Spinoza veel vergeleken met Shankara

Hoewel ik mijzelf in dit thema niet echt verdiep, wil ik in dit blog de geïnteresseerde wijzen op een onlangs op academia.edu gebracht artikel van

Shakuntala Gawde, "Monism of Shankara and Spinoza - a Comparative Study.' In: International Journal of Social Science and Humanities Research, Vol. 4, Issue 3, pp: (483-489), Month: July - September 2016 

This paper tries to study philosophical standpoints of Shankara and Spinoza in comparative manner. Though these two philosophers are from totally different cultures, their philosophical method has certain similarities. Eerder ook als PDF gbracht op www.researchpublish.com/

Een eerste blog waarin ik iets bijeenbracht over "[Hersteld] Boeddhisme, hindoeisme en interesse in Spinoza" dateert van 01-10-2008.

Sindsdien heb ik nog diverse blogs over boeddhisme & Spinoza gebracht. [U vindt ze wel...}

Een m.i. niet onaardig overzicht treffen we aan in

Melito Dcosta, "God of The Philosophers, is a God of Communion?"
"In this paper we shall dwell on the Brahman of Sankara, the Being of Spinoza and the Absolute mind of Hegel and illustrate the fundamental incapacity of relationship in the God of the philosophers. [Cf.]

Hier wijs ik nog graag op een hoofdstuk van  Tammy Nyden  

Tammy Nyden, "Shankara, Sântarakṣita and Spinoza." In: Marie-Louise Friquegnon & Noé Dinnerstein (eds.), Studies on Shântarakṣita’s Yogâcâra Madhyamaka. Global Scholarly Publications (2012)
Abstract: Baruch Spinoza, the seventeenth century Dutch rationalist, has always been seen as a bit of an anomaly within the Western tradition. His monism, unique conception of God as Nature, and ethical focus on human freedom or liberation has occasioned some comparisons with Asian philosophies. Unfortunately, almost all of these comparisons take the form of vague passing remarks within the context of a work or discussion with another philosophical focus. The reader is often left to wonder what the particular commonalties are and may even get the impression that such comparisons result from frustrations in placing certain Spinozistic views within the European tradition, rather than concrete affinities with various Asian traditions. This is unfortunate, as it would be beneficial to see how a Western philosopher might approach the fundamentally ‘Eastern’ philosophical problem of human liberation and the nature of the self. In the following, I will argue that Spinoza provides a decidedly Western answer to this problem and that his answer may be viewed as a middle ground between Sankara's Advaita Vedantic approach and Santaraksita's Vajrayana Buddhist approach. [op Philpapers]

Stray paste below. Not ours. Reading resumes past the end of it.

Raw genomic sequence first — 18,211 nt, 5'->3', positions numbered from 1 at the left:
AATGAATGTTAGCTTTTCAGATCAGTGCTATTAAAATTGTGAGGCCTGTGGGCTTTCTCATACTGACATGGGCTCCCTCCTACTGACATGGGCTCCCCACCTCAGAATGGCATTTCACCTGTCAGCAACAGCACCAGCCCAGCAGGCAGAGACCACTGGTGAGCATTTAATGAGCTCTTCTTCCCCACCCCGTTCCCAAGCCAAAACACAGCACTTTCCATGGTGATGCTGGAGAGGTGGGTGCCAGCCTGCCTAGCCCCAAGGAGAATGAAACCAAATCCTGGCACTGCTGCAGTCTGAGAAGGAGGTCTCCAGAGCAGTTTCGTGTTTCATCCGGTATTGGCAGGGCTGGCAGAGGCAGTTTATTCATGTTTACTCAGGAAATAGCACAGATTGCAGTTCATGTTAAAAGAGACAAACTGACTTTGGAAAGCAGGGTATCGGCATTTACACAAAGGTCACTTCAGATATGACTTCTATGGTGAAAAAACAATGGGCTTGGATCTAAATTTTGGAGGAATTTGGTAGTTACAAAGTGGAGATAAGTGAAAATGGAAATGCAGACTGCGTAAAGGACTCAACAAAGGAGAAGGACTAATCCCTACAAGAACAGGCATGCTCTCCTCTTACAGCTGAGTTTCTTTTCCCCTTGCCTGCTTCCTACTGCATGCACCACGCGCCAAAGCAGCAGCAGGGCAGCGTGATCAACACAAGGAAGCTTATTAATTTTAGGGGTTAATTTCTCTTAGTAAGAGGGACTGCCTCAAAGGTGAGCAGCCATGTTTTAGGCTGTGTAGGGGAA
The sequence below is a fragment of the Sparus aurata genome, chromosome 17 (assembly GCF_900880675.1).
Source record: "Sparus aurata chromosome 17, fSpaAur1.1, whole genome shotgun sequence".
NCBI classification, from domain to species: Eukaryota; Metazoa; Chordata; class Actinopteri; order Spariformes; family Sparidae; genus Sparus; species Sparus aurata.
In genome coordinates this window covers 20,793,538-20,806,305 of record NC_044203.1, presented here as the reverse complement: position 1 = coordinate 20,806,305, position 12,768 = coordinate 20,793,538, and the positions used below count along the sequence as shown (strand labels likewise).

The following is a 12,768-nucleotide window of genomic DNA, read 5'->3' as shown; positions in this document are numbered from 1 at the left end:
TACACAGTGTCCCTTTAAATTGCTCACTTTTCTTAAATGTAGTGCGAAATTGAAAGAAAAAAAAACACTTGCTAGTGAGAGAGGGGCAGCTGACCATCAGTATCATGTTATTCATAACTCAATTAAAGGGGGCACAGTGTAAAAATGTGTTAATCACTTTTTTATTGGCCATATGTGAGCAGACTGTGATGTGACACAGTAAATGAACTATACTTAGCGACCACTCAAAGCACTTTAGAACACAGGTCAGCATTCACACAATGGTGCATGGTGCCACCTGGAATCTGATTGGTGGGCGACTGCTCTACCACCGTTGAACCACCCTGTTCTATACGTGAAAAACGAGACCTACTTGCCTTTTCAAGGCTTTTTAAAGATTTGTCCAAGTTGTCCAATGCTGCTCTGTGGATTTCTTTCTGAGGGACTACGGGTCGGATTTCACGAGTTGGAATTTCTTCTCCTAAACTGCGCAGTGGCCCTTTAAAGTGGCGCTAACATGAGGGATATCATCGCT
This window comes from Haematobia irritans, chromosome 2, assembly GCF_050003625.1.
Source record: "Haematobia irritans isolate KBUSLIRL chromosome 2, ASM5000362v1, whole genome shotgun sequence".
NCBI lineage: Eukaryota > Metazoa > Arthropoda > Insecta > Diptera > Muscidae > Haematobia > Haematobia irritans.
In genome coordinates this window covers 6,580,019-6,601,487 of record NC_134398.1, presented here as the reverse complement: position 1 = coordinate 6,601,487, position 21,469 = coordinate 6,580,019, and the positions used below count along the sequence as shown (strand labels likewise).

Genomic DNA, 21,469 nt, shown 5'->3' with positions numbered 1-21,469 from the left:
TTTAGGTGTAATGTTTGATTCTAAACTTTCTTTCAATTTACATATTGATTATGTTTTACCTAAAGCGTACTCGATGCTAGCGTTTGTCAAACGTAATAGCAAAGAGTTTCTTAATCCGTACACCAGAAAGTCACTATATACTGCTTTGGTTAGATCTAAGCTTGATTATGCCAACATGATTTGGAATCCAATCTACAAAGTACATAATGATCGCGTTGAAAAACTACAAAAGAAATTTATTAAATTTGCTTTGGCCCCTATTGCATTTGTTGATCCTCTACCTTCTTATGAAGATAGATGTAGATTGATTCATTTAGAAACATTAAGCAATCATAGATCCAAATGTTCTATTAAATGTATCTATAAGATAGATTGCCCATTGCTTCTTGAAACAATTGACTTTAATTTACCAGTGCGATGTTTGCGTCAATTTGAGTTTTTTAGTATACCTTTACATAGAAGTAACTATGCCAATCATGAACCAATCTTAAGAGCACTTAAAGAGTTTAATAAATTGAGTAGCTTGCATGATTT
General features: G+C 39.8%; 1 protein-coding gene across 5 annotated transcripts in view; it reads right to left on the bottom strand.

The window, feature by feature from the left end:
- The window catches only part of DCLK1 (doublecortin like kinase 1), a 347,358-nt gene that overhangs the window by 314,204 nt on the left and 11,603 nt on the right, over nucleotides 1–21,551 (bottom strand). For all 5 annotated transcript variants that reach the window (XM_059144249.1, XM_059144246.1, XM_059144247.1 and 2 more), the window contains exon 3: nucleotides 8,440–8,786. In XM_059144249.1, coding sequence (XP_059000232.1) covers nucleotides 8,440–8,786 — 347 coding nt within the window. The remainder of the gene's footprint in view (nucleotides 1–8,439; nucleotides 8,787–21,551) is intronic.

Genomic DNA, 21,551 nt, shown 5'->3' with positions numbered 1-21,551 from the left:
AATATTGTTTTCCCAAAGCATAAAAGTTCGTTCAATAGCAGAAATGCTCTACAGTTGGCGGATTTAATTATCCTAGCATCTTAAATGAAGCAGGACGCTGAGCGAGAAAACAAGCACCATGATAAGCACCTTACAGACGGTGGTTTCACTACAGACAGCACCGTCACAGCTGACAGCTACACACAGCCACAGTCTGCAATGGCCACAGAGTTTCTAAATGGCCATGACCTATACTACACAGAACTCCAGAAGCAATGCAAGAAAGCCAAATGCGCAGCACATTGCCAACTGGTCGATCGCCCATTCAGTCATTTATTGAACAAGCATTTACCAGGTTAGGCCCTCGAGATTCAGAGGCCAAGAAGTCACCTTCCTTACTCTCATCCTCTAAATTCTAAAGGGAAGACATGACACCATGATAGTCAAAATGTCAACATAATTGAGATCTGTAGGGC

Zo vinden we in de Engelse wikipedia-pagina over Spinozism [zie voor de noten de betreffende pagina]:
"Similarities between Spinoza's philosophy and Eastern philosophical traditions have been discussed by many authorities. The 19th-century German Sanskritist Theodore Goldstücker was one of the early figures to notice the similarities between Spinoza's religious conceptions and the Vedanta tradition of India, writing that Spinoza's thought was "... a western system of philosophy which occupies a foremost rank amongst the philosophies of all nations and ages, and which is so exact a representation of the ideas of the Vedanta, that we might have suspected its founder to have borrowed the fundamental principles of his system from the Hindus, did his biography not satisfy us that he was wholly unacquainted with their doctrines... We mean the philosophy of Spinoza, a man whose very life is a picture of that moral purity and intellectual indifference to the transitory charms of this world, which is the constant longing of the true Vedanta philosopher... comparing the fundamental ideas of both we should have no difficulty in proving that, had Spinoza been a Hindu, his system would in all probability mark a last phase of the Vedanta philosophy."

It has been said that Spinozism is similar to the Hindu doctrines of Samkhya and Yoga. Though within the various existing Indian traditions there exist many traditions which astonishingly had such similar doctrines from ages, out of which most similar and well known are the Kashmiri Shaivism and Nath tradition, apart from already existing Samkhya and Yoga.

Max Muller, in his lectures [Three Lectures on the Vedanta Philosophy. F. Max Muller. Kessinger Publishing, 2003. p123], noted the striking similarities between Vedanta and the system of Spinoza, saying "the Brahman, as conceived in the Upanishads and defined by Sankara, is clearly the same as Spinoza's 'Substantia'." Helena Blavatsky, a founder of the Theosophical Society also compared Spinoza's religious thought to Vedanta, writing in an unfinished essay "As to Spinoza's Deity – natura naturans – conceived in his attributes simply and alone; and the same Deity – as natura naturata or as conceived in the endless series of modifications or correlations, the direct outflowing results from the properties of these attributes, it is the Vedantic Deity pure and simple." 


Meer informatie over Shankara (zonder vergelijking mat Spinoza) bij Aditya Thakur, "Just A Handful Of Hindus Know Adi Shankaracharya Revived Their Religion." [cf.]